A SIMPLE ACTION MAKES AN IMPACT
Cultivating warmth in a church, as I suggested in my last post, can mean a deep change in a church’s culture—perhaps too challenging to begin with. But there are smaller things that a church can do to make it safe for LGBTQ people to attend. One of them is very simple but may require courage.
Last week I read to another small group in a private home. The conversation that took place after I read was more important than the reading itself. The attendees were again people with a connection to a single church within the Christian Reformed Church (CRC), and it happened that all of them were women. This is a church that is ethnically diverse but not yet committed to being welcoming and affirming of LGBTQ people. The woman who hosted the house party had said up front that she wanted us to talk about how to make their church more inclusive. As we talked, the women spoke about how busy their lives are with careers, young families, community activism, and church. One said, “People who couldn’t come tonight were excited about the topic and asked if we were planning to have more conversations. But when would we do it? I’m doing so much already.”
I suggested that they could hold conversations once a month. That didn’t get much response. So I came up with the simpler but not necessarily easier one. After the 2016 [very negative] decision on LGBTQ inclusion by the CRC’s general governing body, some individuals began handing out and wearing rainbow ribbons at their churches. “Wearing a rainbow ribbon lets LGBTQ people know that you affirm them, so you become someone safe to talk to,” I said. “If you invite others to wear ribbons, you know who your fellow allies are. That can offer support to you.”
One of the women said she had a rainbow pin that spelled “ALLY.” A conversation ensued about whether it’s okay to say you are an ally or whether it’s the LGBTQ person that gets to name you an ally. This part of the conversation actually brought up my comment about intent in my last post. My answer would be, “If someone says they are an ally, I will accept that that is their intention and be ready to kindly (or sometimes not so kindly) correct them if they say or do something that feels unallied to me.” Those of us with less privilege in some areas of our lives get tired of having to teach people how to be good allies; there are those who say that the people who have privilege have a responsibility to educate themselves, and that’s what I hope for. But I also believe we need to embrace the fact that we are all in this together, and we are all too human. Somehow, when we say that people with privilege have to teach themselves, I’m reminded of Gandhi saying, “If we operate on the principle of taking an eye for an eye, the whole world will end up blind.” I know that isn’t an exact analogy, but the spirit of not being so exacting, so righteously rigid, is there. When someone wants to be an ally, I say, “Let’s welcome them and help them along.” We all need help in our efforts to be allies. Anyway, that was where we got temporarily sidetracked, and I’ve taken it a bit further because I feel pretty strongly about it, especially as someone who tries to be a good ally in other situations; undeniably I fail sometimes. And I need help.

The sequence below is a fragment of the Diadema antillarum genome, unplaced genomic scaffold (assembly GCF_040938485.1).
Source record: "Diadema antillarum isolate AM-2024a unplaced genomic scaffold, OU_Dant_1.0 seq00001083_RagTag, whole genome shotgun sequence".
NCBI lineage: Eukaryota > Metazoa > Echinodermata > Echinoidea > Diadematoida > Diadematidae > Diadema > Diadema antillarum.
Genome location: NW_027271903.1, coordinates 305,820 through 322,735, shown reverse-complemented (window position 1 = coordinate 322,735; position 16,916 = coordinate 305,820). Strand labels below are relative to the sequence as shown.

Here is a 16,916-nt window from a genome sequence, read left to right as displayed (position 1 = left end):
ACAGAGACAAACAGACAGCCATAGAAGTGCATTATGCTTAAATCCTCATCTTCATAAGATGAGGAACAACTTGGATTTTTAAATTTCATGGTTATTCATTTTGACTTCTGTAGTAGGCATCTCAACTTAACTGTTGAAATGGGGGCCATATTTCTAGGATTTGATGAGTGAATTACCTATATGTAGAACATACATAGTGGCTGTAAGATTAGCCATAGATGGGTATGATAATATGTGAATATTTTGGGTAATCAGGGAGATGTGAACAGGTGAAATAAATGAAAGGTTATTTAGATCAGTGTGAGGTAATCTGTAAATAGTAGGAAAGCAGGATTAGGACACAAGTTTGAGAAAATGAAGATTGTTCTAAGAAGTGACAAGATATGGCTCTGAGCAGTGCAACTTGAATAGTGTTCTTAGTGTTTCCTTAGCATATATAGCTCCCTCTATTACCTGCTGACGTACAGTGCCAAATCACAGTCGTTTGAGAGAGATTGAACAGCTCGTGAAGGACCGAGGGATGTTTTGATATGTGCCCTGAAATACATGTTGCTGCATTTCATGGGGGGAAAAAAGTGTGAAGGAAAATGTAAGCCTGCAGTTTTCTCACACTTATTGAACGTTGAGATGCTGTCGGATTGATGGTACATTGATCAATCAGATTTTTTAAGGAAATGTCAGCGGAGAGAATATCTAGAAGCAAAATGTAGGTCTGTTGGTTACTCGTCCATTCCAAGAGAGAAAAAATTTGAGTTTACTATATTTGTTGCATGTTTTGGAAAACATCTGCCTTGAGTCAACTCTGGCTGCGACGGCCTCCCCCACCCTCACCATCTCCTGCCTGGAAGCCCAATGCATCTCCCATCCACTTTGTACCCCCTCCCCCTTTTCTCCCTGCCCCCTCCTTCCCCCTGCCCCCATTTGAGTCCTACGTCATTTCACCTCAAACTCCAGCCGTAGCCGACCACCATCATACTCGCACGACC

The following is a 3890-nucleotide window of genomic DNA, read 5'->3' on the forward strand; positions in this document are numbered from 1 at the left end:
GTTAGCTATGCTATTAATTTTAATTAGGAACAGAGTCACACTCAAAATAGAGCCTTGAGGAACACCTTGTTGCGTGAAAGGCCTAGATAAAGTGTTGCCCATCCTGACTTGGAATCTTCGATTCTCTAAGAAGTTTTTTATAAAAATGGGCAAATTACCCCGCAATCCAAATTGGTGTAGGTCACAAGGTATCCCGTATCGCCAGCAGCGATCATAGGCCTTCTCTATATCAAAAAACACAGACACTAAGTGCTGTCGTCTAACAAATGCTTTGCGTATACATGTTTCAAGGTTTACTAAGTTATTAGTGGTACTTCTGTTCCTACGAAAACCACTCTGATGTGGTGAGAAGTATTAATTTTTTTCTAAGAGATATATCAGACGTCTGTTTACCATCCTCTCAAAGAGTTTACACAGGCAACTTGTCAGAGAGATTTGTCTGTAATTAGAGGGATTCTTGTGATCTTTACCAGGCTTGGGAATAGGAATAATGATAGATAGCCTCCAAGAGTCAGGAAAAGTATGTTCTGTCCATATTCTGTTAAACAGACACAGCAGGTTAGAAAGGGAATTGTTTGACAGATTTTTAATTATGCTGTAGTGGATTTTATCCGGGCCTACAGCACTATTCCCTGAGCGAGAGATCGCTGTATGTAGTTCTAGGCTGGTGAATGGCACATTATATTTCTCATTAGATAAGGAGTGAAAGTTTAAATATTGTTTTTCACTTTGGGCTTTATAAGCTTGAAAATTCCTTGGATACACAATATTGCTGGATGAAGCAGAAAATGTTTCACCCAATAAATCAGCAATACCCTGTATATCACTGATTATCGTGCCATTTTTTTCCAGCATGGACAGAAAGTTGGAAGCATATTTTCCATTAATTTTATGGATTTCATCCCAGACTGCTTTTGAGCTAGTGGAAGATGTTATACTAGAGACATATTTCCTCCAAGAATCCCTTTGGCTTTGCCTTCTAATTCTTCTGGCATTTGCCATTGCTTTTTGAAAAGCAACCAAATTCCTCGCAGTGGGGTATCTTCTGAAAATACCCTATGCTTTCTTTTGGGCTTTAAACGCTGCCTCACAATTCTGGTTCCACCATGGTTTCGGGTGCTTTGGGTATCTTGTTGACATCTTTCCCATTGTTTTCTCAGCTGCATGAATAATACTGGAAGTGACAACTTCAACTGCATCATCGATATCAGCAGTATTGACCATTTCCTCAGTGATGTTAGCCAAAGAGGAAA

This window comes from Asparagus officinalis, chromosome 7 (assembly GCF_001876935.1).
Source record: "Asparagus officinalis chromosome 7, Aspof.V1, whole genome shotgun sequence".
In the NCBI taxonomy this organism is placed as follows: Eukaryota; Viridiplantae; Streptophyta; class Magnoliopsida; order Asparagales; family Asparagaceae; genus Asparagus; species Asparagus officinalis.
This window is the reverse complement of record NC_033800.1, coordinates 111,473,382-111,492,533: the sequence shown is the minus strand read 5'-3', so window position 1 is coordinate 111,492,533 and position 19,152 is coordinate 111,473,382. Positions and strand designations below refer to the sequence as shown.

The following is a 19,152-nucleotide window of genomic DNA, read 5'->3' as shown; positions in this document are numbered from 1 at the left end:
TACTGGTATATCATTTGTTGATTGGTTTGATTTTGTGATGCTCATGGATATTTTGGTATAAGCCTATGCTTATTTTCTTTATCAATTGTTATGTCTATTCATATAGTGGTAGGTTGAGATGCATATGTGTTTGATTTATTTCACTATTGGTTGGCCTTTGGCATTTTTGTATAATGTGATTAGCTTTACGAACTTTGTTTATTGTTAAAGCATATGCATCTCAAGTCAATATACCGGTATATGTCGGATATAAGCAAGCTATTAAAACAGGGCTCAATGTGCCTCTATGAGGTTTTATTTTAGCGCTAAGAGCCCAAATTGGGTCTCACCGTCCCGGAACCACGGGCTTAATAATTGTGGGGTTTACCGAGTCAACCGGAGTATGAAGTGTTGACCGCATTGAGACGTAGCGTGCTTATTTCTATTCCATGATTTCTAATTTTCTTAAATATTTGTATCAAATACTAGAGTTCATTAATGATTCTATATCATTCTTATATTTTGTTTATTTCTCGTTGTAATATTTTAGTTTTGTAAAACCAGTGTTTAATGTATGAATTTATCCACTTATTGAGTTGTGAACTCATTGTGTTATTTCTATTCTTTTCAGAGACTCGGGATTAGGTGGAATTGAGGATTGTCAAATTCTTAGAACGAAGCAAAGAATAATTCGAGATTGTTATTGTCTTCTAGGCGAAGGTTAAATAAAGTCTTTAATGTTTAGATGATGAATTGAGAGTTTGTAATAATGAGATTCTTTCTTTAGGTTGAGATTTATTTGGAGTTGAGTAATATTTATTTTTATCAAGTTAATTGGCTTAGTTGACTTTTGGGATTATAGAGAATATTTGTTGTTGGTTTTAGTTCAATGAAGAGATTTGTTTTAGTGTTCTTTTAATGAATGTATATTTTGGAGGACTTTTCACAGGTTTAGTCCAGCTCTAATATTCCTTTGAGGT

My host took immediate action, and she shared the results with me in an email. Our discussion happened on Friday and on Sunday she wore her rainbow ally pin. The pin generated several conversations at church and a text from someone who thought it was a cool pin. That gave my friend an opening to say she plans to wear it every Sunday from now on. One pin—several conversations that might otherwise never have taken place. One decision by one woman to claim her status as an ally has already made a difference.
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